The second major series with 17 cases was published by Maghsoudi and Ghaffari in 2011.1 They recommended sub-hepatic drainage and re-insertion of the omental patch, only sub-hepatic drainage, and a jejunal serosal patch. Their mortality rate was lower (29.4%, five cases). Additional surgical procedures that were defined to treat a re-leak after omentoplasty were generally not successful. Unfortunately, the success rate of additional surgical procedures recommended in the above two studies was quite low.
Controlling a persistent source of infection is possible with the application of an open abdomen (OA). Additionally, OA may effectively remove the infected and cytokine-loaded peritoneal fluid. VAC techniques have been extensively used for temporary abdominal closure.4 If controlling the primary source of existing peritonitis is unsuccessful, the OA is an alternative for patients with severe peritonitis and severe sepsis or septic shock (grade of recommendation 2C).5 For generalised peritonitis, sutures are not safe because of the infected and oedematous tissues. Stitched tissues are usually cut by the applied sutures. All types of anastomosis in intra-abdominal sepsis may develop a leak. All surgical procedures in patients with severe peritonitis usually increase the morbidity and mortality rates.
It is not possible to completely control the primary source of the existing peritonitis in patients with a duodenal re-leak. However, it is necessary to localise the duodenal leakage in these patients. The two-way VAC technique can accurately localise the duodenal leakage and remove the toxic liquids that accumulate in the abdominal cavity. Moreover, the VAC system reasonably accelerates the development of granulation tissue; thus, the duodenal leakage closes early with granulation tissue. Low pressure of 75 mmHg is applied so that the duodenal re-leak does not increase because of an excessive negative pressure effect. The two-way VAC technique should cure a re-leak following Roscoe–Graham omentoplasty or a duodenal stump leak following upper gastrointestinal system surgery.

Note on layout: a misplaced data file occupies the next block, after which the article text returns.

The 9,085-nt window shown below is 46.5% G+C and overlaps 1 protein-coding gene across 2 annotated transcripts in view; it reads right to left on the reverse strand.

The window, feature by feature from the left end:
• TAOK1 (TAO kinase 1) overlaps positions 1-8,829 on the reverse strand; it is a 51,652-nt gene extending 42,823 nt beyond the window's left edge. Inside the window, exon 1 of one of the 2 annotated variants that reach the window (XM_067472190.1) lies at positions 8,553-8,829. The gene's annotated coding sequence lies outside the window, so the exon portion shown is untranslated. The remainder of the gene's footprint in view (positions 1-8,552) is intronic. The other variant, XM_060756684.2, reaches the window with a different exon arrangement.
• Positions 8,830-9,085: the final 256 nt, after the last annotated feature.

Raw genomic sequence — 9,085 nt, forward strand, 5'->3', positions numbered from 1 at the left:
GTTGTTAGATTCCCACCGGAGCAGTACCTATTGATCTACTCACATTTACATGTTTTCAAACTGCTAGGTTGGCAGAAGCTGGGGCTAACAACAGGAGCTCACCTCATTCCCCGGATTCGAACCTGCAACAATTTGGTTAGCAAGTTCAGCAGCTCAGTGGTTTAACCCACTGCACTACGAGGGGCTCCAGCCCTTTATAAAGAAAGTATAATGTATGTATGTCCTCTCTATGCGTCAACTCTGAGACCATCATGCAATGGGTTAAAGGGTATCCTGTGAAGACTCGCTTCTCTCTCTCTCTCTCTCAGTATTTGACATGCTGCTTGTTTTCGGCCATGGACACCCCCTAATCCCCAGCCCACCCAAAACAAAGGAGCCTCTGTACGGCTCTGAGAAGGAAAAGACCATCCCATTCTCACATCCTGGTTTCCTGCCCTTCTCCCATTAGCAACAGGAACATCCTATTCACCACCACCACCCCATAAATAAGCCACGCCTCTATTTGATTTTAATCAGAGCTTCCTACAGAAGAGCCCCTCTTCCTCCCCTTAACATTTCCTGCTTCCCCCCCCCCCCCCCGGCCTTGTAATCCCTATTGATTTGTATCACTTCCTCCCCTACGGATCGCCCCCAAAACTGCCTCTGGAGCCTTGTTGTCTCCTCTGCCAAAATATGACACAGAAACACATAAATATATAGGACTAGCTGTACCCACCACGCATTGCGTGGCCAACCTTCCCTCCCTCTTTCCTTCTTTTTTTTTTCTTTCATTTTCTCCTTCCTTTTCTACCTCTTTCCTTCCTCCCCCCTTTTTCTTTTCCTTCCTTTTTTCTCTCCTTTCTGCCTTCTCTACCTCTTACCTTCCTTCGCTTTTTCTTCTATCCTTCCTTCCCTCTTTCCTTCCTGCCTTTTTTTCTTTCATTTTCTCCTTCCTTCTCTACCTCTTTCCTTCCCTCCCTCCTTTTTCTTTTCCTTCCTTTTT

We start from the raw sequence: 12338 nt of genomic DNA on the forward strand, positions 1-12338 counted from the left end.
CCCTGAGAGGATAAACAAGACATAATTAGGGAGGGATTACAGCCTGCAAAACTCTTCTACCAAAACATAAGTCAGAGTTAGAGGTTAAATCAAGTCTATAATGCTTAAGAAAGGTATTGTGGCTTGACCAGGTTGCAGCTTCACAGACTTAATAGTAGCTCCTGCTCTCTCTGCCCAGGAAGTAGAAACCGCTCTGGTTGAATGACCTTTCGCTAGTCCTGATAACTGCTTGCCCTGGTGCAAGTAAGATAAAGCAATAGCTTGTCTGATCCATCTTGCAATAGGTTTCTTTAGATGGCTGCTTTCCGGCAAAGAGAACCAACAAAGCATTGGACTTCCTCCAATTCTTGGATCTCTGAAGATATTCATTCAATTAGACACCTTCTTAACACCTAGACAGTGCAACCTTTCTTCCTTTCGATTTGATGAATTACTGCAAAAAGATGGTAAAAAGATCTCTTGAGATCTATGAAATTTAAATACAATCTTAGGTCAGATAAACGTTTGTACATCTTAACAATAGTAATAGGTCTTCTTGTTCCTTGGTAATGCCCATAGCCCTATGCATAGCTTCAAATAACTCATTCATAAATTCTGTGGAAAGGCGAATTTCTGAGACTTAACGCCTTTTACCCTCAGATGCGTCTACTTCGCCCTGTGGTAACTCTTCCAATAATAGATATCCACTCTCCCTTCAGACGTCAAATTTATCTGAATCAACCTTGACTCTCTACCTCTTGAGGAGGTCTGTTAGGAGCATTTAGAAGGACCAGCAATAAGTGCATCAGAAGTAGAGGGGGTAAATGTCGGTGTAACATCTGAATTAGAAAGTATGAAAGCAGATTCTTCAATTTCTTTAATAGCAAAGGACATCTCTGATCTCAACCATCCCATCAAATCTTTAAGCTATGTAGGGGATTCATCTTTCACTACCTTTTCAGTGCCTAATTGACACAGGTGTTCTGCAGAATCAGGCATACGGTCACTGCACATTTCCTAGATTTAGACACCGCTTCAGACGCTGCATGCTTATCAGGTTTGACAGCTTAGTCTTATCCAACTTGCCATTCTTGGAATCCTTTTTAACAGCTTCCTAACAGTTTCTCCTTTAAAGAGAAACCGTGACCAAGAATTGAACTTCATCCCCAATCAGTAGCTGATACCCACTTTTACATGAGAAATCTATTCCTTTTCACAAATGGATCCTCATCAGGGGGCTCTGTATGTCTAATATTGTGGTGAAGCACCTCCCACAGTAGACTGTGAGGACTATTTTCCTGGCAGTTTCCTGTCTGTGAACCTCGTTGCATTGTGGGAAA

OA complications include enteroatmospheric fistula, infection, bleeding, uncontrolled fluid and protein loss, abdominal area loss, adhesion of organs to the abdominal wall, giant hernias, prolonged intensive care and hospital stay, and increased hospital cost. The most serious complication is a fistula. The most effective way to reduce complications is to close the abdomen as soon as possible. All of the patients in this case report had abdominal area loss, adhesion of organs to the abdominal wall, giant hernia, prolonged intensive care and hospital stay, and increased hospital cost. These complications are acceptable in patients with OA.
In conclusion, control of the primary source is often difficult when treating duodenal re-leaks, and the two-way VAC technique is a convenient solution for localising the source of the peritonitis and removing toxic peritoneal material. Additionally, in recurrent duodenal leaks, intra-abdominal sepsis can be treated without the need for additional surgical procedures using the two-way VAC technique. We acknowledge that this proposed treatment, based on the success of only three cases, should not be generalised. Larger series and randomised controlled studies are needed on this subject.
Informed consents were obtained from all the three patients to publish the data concerning these cases.
CONFLICT OF INTEREST:
The authors declared no conflict of interest.
AA: Surgical and medical practices, literature search, conception or design of the work, data collection, data analysis and interpretation, drafting the article.
SE: Surgical and medical practices, data analysis and interpretation, critical revision of the article, final approval of the version to be published.